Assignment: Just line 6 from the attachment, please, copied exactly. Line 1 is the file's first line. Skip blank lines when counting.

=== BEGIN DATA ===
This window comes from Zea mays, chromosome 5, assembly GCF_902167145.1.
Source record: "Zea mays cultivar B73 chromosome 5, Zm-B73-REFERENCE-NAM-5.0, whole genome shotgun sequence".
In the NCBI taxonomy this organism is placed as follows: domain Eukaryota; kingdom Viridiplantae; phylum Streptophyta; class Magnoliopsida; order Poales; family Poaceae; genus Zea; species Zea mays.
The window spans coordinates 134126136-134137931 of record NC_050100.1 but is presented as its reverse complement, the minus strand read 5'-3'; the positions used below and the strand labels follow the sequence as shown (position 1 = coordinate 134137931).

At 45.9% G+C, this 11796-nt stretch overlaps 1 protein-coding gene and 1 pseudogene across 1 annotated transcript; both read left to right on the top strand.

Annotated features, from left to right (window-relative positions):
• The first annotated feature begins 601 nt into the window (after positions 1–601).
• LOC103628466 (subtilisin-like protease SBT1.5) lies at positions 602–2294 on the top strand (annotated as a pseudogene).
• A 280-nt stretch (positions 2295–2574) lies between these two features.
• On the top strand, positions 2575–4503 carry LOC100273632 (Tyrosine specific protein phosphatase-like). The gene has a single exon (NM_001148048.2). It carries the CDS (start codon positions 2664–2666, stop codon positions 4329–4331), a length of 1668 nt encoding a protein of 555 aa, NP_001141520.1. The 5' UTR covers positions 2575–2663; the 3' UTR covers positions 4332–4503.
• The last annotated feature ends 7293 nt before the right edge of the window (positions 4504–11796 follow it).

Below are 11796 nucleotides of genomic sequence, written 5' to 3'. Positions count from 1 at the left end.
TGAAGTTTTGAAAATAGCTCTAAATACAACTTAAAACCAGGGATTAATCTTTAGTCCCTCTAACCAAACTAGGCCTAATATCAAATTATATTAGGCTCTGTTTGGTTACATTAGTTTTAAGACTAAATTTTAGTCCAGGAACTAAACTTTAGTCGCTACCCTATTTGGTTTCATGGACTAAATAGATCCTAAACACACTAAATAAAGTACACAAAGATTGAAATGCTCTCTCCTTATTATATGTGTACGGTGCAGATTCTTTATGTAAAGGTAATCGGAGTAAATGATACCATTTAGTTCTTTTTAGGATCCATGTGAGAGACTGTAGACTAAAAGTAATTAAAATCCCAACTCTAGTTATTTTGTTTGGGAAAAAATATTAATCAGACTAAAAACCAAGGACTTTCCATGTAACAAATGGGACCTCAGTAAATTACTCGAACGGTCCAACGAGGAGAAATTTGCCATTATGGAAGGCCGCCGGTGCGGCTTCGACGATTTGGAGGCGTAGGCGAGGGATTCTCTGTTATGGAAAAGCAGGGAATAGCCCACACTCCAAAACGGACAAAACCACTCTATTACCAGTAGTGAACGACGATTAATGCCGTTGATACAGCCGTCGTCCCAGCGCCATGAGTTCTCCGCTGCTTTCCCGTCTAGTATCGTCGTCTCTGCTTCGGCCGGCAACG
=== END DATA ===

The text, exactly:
Annotated features, from left to right (window-relative positions):